Notwithstanding the idea of my noble old hostess that the English ladies knew nothing of housekeeping, I do think that the life of a Swedish housekeeper in Stockholm is not nearly so important a thing as that of a well-educated and careful English one. The fact is that there is, in general, a high opinion entertained here of female education in England; and the good lady thinking that, by taking from the merits of England, she adds to those of Sweden, wants to prove that an Englishwoman attends to her education at the expense of her domestic duties; not being in the least aware that the latter form the chief part of a really well-educated Englishwoman's training.

In the country, Swedish housekeeping is certainly a ponderous affair, taken in all its ramifications—the care of farm produce, the spinning, weaving, working of all kinds, included; together with the enormous number of creatures to be seen after. But in such a household as this, one of those most useful beings called, by the common torturing of French words into Swedish, Mamzel, (and in its more barbarised plural, Mamzeller,) comes to the aid of the mistress, and on her devolves the real labour and responsibility. These young women are generally the daughters of the clergy, or of officers.

The art of cookery is a good deal talked of, and forms an important item of occupation in Sweden. The mysteries of that art are yet impenetrated by me. I asked for some soup the other day; it was sent from the table of my hostess, and on the surface of some light brown fluid floated a round of preserved pear, and at the bottom lay two fine French plums ; the never-absent basin of pounded white sugar was handed to use with the compound, which, tasting like warm water, vinegar, and sugar, I only shook my head at. My Swedish companion, however, added my plate to her own, and putting more sugar to it, seemed to relish the dose amazingly.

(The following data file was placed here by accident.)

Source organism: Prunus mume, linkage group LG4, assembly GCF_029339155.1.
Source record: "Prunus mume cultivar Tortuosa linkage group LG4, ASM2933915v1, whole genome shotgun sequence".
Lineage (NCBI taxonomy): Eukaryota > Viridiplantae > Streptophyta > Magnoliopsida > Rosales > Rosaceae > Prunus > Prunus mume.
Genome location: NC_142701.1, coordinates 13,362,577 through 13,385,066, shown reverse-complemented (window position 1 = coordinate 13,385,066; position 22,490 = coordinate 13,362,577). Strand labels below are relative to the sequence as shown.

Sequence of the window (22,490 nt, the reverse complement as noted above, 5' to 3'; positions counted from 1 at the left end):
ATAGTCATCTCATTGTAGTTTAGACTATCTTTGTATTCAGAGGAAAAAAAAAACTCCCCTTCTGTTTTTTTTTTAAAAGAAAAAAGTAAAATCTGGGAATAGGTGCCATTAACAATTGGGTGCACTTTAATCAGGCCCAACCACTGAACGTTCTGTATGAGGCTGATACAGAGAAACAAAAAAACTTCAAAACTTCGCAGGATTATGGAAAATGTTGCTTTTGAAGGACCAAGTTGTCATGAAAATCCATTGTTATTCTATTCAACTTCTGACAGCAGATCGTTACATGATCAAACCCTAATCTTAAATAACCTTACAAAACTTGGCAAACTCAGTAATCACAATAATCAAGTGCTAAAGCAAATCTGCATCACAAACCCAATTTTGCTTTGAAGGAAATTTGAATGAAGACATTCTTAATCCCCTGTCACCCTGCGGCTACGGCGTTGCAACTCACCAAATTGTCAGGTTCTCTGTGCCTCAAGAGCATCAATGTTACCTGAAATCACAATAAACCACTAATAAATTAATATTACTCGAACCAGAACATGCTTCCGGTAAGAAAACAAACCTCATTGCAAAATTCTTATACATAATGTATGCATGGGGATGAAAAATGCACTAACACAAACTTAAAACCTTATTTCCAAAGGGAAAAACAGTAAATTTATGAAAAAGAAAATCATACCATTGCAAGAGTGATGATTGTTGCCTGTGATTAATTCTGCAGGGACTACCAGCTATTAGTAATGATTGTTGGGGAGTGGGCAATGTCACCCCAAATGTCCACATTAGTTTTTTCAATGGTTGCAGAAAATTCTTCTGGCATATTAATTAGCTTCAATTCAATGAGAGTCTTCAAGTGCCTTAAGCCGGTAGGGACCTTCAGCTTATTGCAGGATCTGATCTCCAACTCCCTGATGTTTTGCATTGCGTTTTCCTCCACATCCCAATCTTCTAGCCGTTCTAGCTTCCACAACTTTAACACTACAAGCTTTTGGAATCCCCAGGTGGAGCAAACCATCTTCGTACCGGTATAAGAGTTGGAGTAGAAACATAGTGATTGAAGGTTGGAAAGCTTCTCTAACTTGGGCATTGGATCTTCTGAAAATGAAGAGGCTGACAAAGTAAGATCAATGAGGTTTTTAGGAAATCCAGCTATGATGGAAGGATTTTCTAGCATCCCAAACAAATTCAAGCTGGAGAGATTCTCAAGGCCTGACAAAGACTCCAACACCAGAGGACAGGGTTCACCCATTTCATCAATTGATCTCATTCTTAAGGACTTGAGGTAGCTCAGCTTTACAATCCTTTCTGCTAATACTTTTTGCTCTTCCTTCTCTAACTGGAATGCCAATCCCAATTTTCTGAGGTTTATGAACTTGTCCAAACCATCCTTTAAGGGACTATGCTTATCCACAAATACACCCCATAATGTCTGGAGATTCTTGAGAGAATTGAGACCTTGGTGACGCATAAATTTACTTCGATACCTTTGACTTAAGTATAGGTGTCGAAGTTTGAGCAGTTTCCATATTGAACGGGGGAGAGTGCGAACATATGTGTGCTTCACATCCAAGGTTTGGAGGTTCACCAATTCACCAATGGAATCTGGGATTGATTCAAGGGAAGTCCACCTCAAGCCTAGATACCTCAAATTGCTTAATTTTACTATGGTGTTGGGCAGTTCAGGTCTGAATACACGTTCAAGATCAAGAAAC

Another time, when I asked for soup, I got barley water with one solitary looking French plum swimming in it. What we term soup is, however, called here by the barbarised French term of Bouljong.

The sugar-basin always holds the place of honour on the family dinner table; it is used almost with all things; vegetables, such as spinach, salad, &c., are dressed with it. Meat is horribly bad, and but little used. The art of feeding and fattening cattle, by any artificial means, appears unknown to Sweden; and the look of the wretched creatures, in a living state, which are to form beef and mutton in a dead one, is quite enough to make one prefer another diet. Vegetables, however, are very unattainable; fish and game are the best articles of food; and the first is the chief one. Game, when in season, is excellent and cheap; the flesh of the reindeer is also very good, and may often be had here.

I ought to prepare for a good winter by buying some warm clothing. Alas! for my English wardrobe, which I foolishly left at home. It would be at a premium here. All articles, especially of warm clothing, are dear, bad, and hard to be got. The Swedes make all they can make at home. Woollen goods are dear in proportion to their necessity; and curious are the contrivances made to supply their places. The protective duty system appears to me to be a mistake, and, in most